Letting Go of Anger Part 1: Are You Angry?
By Dr. Charles Stanley
Watch Are You Angry? video.
Scripture: Ephesians 4:26-32
I. Anger can devastate marriages, separate children and parents, and poison other relationships. That’s why the apostle Paul encouraged believers to deal with anger quickly—before it could take a toll on their lives (Eph. 4:26-27). Let’s explore what the Bible says about this powerful emotion.
II. Anger Defined
A. Anger is a strong feeling of intense displeasure, hostility, or indignation that results from a real or imagined threat, insult, frustration, or injustice toward yourself or others important to you.
B. There are three categories of anger.
1.) Rage: an explosive, uncontrolled expression of anger.
2.) Resentment: unexpressed anger. When people try to deny their hurts and frustrations, resentment is the result. This type of anger will destroy them from the inside out.
3.) Indignation: righteous anger about injustice, oppression, or an unholy situation. God’s anger falls into this category.
III. Anger in Scripture
A. The Old Testament books of wisdom provide some of the best verses on this subject. Proverbs 16:32 says, “He who is slow to anger is better than the mighty, and he who rules his spirit, than he who captures a city.” Those who are slow to become angry may still feel upset, but they control their emotions rather than letting anger turn to rage. The Word of God also cautions us against associating with those whose lives are characterized by anger (Prov. 22:24-25).
B. Anger plays an important role in many well-known Bible stories. The first person to become angry was likely Adam, who blamed Eve for their sin (Gen. 3:12). Cain, Moses, Saul, Jonah, and Peter are just a few others who were motivated by anger.
IV. Causes of Anger
- Not getting our way: Some people grow angry when they lose control of a situation.
- Feeling rejected: Being excluded, overlooked, or mistreated can stir up hostility.
- Loss: Losing what we cherish, or simply fearing that loss, can make us angry.
- Disappointment: Unmet expectations can lead to anger.
- Injustice: When we see people mistreated, we can become indignant on their behalf.
- Feeling inadequate: Comparing our life to the lives of others may upset us.
V. Good vs. Bad Anger
A. The Bible reveals God expressing holy anger.
1.) The Lord became angry with the Israelites for marrying foreign women. He knew that their wives would introduce the worship of pagan gods.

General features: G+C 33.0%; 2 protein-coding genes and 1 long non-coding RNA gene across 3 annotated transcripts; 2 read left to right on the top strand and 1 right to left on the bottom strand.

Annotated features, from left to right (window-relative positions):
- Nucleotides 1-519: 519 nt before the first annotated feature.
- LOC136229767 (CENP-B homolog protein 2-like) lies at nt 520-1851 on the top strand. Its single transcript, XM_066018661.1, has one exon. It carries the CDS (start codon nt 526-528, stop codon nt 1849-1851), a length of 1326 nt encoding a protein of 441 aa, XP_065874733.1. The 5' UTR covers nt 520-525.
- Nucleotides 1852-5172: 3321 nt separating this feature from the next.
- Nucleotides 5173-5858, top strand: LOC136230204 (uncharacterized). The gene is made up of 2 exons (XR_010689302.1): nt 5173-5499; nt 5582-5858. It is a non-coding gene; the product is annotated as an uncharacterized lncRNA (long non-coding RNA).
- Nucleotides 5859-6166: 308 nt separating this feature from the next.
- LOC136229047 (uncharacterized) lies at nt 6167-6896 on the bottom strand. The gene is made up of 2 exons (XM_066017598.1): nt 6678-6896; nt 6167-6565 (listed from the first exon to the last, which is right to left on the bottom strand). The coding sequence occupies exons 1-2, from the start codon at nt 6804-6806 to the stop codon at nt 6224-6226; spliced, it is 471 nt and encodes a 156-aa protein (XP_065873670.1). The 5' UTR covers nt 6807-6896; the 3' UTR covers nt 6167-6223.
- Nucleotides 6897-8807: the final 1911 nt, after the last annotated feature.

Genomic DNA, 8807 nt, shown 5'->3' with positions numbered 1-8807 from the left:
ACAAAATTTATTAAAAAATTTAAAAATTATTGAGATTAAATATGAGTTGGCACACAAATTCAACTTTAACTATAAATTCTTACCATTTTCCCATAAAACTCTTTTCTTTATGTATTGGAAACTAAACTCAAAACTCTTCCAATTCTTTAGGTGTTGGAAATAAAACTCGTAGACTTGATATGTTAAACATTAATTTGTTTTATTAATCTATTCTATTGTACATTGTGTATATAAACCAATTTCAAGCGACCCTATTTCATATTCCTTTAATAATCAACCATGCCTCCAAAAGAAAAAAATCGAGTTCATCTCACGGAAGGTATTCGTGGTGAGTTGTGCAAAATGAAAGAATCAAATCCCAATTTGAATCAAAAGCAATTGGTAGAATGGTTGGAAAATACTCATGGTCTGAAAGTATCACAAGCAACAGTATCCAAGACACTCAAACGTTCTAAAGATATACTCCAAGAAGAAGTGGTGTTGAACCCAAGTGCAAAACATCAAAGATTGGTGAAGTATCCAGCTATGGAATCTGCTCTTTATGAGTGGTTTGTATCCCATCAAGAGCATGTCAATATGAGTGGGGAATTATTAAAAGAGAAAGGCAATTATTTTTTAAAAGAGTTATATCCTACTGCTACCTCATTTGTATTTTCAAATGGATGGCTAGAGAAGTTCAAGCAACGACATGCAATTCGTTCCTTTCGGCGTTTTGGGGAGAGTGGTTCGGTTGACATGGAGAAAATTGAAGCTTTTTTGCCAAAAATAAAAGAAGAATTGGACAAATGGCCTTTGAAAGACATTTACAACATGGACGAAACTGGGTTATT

2.) Jesus angrily rebuked the Pharisees for their hypocrisy and unmerciful interpretations of God’s laws (Matt. 23:13-33; Mark 3:2-5). His indignation at their misuse of the temple led Him to turn over their tables and chase them from His Father’s house (Matt. 21:13-14).
B. You and I can have righteous anger when we become upset over the mistreatment of others or when we feel compelled to rectify an unholy situation. But most of our anger is wrongly motivated by self-interest. Unrighteous anger generally takes one of two forms.
- “Powder keg anger” is explosive. Anyone in its path, such as a spouse, is usually taken by surprise.
- “Crock pot anger” simmers and boils for a long time. Some people may be in complete denial about their stewing emotion or may take pride in possessing the ability to control their behavior. But denied anger is like a poison—spiritually, emotionally, and physically.
VI. A Five-fold Test for Anger: Ask yourself these questions to see if you are harboring unrighteous anger:
- Is my anger directed toward another person? Try to identify the individual.
- Is it without a justifiable cause? If your anger is selfish, you need to repent, forgive that person, and move on.
- Am I seeking vengeance? If you have a desire to “get even,” or harm the other person in some way for a misdeed, you are not operating according to Scripture.
- Am I cherishing anger? You might resist surrendering your frustration to the Lord. Maybe on some level, you want to be upset. Unless you release it to God, however, you will be unable to experience the freedom He longs to give you.
- Do I have an unforgiving spirit? Perhaps you feel that you simply can’t lay down your anger. But with the Lord’s help, I’m confident you can.
VII. Conclusion: While suffering a horrible death on the cross, Jesus prayed, “Father, forgive them; for they do not know what they are doing” (Luke 23:34). Let’s follow His example and graciously forgive anyone who offends us. That way, you and I will be free to enjoy the abundant life God has planned for us.